|A crude photo of Zucker from the post-publication full page publisher's advert of his 1945 Philosophy of American History in The New Republic. |
“Whether or not historical events are causality connected or are the result of chance, accident or mathematical probability are much more than abstract speculations. Their answer goes to the very root of the historian’s method of procedure. Of what would it avail us, if after all our labor, the reader were to agree that while strict causality has been proved in all past history, the future must be shrouded in darkness, or is controlled by chance? One may be convinced that historical laws are controlled by laws, but conclude that these laws are not causal, but indeterminate in nature.”
“The type is clear, readable 11 on 12 point Baskerville; page size 6x9; over 1,800 pages. In volume one, entitled Historical Field Theory, the methods of all the great writers, past and present are subjected to critical analysis. The education of each of the six principles upon which the theory is based, a complete chapter is devoted. The final chapter summarizes the entire argument. Chapter four on law in social movement is an exhaustive analysis of Dewey’s position, and that of Croce, Teggart, Barnes, Robinson, Sorokin, Boas, Goldenweiser, Nevins, Cheyney, among others. Chapter seven on causality or indeterminacy in history considers the contributions of modern scientific thought to historical inquiry—Planck’s quantum theory, Einstein’s, relativity theory, and Heisenberg’s principle of indeterminacy. In this discussion Zucker rises to the heights of his intellectual powers.
Volume two, the Periods in American History, is a truly great original work in a familiar field. Zucker’s discussion of the colonial period, the period of expansion, the period of industrialization, the present period fo nationalization; his study on the origin and development of definite state forms, of specific modes of economy, and dominant ideologies gives new meaning to old facts. From it all is evolved Dr. Zucker’s special ‘theory of the continuing American revolution’, which will remain his lasting contribution to the understanding of our history.”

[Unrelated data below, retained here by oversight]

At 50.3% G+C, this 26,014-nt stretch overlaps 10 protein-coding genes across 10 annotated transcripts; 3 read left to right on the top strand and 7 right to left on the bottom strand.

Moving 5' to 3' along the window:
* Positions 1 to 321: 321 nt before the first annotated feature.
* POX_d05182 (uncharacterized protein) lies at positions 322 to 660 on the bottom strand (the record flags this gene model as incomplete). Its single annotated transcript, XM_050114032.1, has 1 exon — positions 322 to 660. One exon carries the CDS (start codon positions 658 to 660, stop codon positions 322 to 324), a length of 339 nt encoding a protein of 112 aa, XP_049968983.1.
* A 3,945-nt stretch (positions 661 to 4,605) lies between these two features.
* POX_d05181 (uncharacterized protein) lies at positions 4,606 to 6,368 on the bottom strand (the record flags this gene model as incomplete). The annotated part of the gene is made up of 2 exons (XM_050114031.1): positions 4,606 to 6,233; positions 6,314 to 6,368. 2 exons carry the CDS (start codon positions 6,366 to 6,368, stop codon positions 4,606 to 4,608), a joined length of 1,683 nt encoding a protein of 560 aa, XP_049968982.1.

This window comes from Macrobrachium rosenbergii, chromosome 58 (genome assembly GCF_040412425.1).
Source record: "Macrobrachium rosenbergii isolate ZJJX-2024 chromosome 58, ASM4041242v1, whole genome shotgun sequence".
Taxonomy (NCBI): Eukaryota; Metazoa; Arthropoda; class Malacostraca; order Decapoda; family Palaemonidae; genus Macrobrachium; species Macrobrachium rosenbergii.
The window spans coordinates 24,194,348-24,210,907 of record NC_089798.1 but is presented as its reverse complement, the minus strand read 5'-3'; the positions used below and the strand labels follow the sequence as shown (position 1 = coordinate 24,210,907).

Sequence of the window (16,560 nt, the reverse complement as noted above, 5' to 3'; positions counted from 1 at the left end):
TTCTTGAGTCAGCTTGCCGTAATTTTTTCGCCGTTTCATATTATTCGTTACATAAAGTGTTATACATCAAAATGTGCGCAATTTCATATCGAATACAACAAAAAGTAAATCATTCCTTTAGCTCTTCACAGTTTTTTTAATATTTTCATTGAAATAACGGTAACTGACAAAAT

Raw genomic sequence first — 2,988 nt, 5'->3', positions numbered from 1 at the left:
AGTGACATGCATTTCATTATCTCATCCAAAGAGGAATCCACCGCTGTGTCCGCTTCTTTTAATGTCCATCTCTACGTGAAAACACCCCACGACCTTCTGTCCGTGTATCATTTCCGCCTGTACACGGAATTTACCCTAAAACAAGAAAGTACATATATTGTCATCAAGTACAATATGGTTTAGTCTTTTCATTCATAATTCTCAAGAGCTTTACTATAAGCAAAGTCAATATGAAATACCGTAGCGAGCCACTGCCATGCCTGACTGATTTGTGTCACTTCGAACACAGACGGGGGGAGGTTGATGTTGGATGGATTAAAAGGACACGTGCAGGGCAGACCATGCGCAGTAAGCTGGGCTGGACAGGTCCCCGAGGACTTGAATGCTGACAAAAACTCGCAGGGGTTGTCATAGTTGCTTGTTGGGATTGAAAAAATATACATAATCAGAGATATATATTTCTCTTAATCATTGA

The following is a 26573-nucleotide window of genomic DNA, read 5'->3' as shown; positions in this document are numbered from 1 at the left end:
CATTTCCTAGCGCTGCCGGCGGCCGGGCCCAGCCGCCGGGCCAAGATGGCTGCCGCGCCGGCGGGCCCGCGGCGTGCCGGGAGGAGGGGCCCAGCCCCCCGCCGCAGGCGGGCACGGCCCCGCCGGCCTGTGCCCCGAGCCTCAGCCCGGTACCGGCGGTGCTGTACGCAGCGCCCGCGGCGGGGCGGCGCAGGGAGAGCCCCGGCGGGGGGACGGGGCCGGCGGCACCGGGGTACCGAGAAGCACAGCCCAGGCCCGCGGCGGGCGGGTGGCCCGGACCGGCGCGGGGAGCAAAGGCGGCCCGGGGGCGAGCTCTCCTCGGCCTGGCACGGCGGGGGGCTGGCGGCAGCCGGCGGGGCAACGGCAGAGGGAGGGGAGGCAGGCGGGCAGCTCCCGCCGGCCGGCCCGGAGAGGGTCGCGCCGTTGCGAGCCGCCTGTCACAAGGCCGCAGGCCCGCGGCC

“Habits tend to mechanize social existence, but are themselves gradually modified by the social institutions which give rise to modifiable instincts, customs, rules of conduct and forms of thought. All react upon and modify habits, being in turn controlled by them. Desires change with the nature of the obstacles encountered while intelligence operates on thought to affect necessary accommodations in conduct.
Social movement involves the concept of social forces. Now no one has been able to dissect a social force or subject it to chemical re-agents. Bodies move, or are prevented from moving because forced is exerted upon them. Forces are developed from the relations of bodies rather than by being superimposed upon them from some outside agency. If this outside agency is strong enough to affect another body, then both bodies exist in relation to each other and exert influence upon each other through fields of force between them. This fundamental principle applies to society.”
“The whole ‘test-tube’ theory of history is fallacious, because to begin with there is no such test-tube nor is there the possibility of creating one. The specific processes of investigation applicable to chemistry are not those of history.”